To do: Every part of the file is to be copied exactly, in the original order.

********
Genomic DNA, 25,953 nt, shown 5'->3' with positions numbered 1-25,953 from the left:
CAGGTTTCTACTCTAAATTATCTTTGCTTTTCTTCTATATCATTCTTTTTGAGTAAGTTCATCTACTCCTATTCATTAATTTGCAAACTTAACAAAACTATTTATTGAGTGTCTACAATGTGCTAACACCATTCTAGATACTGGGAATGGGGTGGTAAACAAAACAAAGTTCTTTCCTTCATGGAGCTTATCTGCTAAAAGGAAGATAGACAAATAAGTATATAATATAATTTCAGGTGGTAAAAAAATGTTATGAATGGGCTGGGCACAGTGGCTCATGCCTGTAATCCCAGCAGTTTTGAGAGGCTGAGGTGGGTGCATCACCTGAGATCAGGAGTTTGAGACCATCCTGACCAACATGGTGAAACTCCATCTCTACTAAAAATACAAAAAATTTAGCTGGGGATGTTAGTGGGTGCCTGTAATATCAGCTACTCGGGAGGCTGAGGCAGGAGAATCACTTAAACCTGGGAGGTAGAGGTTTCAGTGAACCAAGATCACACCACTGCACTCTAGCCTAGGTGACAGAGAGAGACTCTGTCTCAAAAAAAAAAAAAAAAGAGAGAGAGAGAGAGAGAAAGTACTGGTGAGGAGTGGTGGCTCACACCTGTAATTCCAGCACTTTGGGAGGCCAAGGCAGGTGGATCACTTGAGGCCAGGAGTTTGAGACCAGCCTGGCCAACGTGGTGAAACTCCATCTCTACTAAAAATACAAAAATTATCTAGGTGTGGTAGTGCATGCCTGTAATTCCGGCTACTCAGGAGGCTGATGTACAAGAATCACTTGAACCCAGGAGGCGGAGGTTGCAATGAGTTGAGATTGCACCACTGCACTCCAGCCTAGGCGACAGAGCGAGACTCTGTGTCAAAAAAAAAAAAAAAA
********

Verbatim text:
Genomic DNA, 25,953 nt, shown 5'->3' with positions numbered 1-25,953 from the left:
CAGGTTTCTACTCTAAATTATCTTTGCTTTTCTTCTATATCATTCTTTTTGAGTAAGTTCATCTACTCCTATTCATTAATTTGCAAACTTAACAAAACTATTTATTGAGTGTCTACAATGTGCTAACACCATTCTAGATACTGGGAATGGGGTGGTAAACAAAACAAAGTTCTTTCCTTCATGGAGCTTATCTGCTAAAAGGAAGATAGACAAATAAGTATATAATATAATTTCAGGTGGTAAAAAAATGTTATGAATGGGCTGGGCACAGTGGCTCATGCCTGTAATCCCAGCAGTTTTGAGAGGCTGAGGTGGGTGCATCACCTGAGATCAGGAGTTTGAGACCATCCTGACCAACATGGTGAAACTCCATCTCTACTAAAAATACAAAAAATTTAGCTGGGGATGTTAGTGGGTGCCTGTAATATCAGCTACTCGGGAGGCTGAGGCAGGAGAATCACTTAAACCTGGGAGGTAGAGGTTTCAGTGAACCAAGATCACACCACTGCACTCTAGCCTAGGTGACAGAGAGAGACTCTGTCTCAAAAAAAAAAAAAAAAGAGAGAGAGAGAGAGAGAAAGTACTGGTGAGGAGTGGTGGCTCACACCTGTAATTCCAGCACTTTGGGAGGCCAAGGCAGGTGGATCACTTGAGGCCAGGAGTTTGAGACCAGCCTGGCCAACGTGGTGAAACTCCATCTCTACTAAAAATACAAAAATTATCTAGGTGTGGTAGTGCATGCCTGTAATTCCGGCTACTCAGGAGGCTGATGTACAAGAATCACTTGAACCCAGGAGGCGGAGGTTGCAATGAGTTGAGATTGCACCACTGCACTCCAGCCTAGGCGACAGAGCGAGACTCTGTGTCAAAAAAAAAAAAAAAA